Medium is interesting. It’s a new publishing platform but it also has the same dynamics of a marketplace.
Supply and Demand. Chicken and Egg. Writers and Readers.
What I find really interesting is their approach to building the platform.
They seem solely focused on the writer. Better tools, better collaboration, better analytics, better way to ask for editing. It’s literally the place I now go to write and then sometimes find myself cross-posting to other sites. It’s just that much better.
It reminds me of something Jon Crawford said to me once that has always stuck with me:
If you want to build a marketplace, the best way is to eliminate the “Chicken and Egg” argument at first and focus solely on building something valuable for the supply side. Get people to make your product their home, THEN open it up and build better discovery, curation and marketplace tools. It’s then seen as a bonus, not the reason they used your platform in the first place.
Lately, I’ve heard a few people mention that it’s hard to find articles on Medium. Follow writers on Medium. Leave comments on Medium. Etc, etc.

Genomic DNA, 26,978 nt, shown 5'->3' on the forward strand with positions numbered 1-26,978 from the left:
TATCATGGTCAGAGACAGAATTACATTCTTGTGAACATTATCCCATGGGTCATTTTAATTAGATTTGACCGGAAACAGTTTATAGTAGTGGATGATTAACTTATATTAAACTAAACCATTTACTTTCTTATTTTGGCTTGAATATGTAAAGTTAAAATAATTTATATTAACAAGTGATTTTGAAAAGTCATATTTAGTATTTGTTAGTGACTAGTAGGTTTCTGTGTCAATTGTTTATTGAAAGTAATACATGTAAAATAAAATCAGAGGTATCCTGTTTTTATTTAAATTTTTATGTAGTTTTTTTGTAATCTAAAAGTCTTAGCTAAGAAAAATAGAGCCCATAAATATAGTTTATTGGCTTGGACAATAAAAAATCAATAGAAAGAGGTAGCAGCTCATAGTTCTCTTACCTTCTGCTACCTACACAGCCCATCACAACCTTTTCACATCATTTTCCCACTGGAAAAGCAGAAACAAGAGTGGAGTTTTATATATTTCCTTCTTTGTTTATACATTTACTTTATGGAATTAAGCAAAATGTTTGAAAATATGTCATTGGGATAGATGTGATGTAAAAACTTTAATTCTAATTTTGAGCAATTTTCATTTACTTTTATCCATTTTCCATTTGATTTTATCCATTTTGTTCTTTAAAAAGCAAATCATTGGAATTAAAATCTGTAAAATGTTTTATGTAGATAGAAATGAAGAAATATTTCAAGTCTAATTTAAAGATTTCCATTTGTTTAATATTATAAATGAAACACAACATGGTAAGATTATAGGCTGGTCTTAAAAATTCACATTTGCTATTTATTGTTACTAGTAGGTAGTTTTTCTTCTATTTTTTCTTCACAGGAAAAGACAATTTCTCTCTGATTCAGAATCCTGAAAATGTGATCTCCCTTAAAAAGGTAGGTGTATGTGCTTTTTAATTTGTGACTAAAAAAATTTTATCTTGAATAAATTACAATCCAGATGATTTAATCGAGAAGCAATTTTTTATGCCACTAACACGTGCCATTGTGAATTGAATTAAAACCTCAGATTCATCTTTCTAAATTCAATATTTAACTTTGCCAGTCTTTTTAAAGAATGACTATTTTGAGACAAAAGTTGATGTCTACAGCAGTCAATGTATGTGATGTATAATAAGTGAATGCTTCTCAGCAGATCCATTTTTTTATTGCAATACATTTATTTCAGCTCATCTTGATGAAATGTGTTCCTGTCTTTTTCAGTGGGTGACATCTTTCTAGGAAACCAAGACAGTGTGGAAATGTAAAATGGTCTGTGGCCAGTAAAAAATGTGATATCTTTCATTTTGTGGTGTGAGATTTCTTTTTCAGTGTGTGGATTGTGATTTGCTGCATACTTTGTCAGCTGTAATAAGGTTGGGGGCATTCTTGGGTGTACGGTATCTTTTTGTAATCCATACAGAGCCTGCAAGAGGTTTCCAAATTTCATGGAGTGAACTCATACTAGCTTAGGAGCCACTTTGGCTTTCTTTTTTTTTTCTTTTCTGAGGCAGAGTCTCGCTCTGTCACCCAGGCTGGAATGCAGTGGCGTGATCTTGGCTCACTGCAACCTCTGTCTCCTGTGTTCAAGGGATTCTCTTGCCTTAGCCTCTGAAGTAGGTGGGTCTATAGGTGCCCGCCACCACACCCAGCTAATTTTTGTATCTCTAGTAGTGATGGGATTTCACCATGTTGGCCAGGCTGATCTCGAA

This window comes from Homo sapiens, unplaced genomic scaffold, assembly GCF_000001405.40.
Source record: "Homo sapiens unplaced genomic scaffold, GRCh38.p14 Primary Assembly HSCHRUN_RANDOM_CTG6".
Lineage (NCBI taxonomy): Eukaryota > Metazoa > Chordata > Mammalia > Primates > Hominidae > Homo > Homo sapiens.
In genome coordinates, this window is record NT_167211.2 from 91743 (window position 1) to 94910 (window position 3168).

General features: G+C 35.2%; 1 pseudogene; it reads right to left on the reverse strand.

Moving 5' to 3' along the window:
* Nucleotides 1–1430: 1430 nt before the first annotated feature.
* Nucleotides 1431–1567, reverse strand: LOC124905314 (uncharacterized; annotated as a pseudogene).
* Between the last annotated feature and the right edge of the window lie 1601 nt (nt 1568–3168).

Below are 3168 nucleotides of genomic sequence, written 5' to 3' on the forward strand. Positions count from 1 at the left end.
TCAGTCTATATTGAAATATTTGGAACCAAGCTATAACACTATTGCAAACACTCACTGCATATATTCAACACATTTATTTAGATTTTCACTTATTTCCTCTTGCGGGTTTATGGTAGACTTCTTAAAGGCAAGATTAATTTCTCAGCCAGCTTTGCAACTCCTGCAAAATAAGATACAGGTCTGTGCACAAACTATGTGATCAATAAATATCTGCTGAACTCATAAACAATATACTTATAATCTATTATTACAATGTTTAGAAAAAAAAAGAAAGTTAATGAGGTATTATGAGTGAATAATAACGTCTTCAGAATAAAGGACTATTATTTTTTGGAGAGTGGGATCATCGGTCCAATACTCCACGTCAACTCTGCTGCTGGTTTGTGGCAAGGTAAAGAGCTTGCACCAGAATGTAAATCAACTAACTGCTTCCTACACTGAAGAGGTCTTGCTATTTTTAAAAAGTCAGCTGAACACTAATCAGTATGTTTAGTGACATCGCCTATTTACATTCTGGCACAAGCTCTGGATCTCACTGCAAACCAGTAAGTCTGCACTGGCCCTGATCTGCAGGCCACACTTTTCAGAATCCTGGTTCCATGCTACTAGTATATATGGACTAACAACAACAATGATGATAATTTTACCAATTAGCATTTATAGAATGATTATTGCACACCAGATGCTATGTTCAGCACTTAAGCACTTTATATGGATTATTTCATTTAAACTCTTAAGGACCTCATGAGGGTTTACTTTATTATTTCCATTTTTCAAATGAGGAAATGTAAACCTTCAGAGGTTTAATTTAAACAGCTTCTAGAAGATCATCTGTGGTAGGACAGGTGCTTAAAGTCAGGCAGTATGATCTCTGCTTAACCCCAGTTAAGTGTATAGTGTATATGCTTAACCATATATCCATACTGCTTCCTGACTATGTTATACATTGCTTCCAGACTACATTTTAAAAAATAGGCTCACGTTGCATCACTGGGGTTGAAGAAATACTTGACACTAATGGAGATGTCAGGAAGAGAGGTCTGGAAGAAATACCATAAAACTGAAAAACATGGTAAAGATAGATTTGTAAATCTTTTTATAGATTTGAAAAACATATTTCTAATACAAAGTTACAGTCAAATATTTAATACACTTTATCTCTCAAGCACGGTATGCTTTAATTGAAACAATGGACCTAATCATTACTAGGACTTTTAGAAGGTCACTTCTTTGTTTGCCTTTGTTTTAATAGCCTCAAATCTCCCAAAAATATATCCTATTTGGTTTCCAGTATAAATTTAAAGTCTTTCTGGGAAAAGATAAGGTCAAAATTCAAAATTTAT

I have zero knowledge of the product plan or decisions being made at Medium (and I’m sure some features are left out for brand decisions), but from what I can see, it seems like a genius plan.
Make it the place where all writers go to write and become better writers. Make it the best editing and collaboration platform in the world.
Then, once everyone’s here, build the features that make it a better place to discover and consume great content.
Whether it’s publishing or ecommerce, to me it seems like one way to become “The Medium Marketplace” where everyone in the world comes to read and write things that matter.
How you start matters.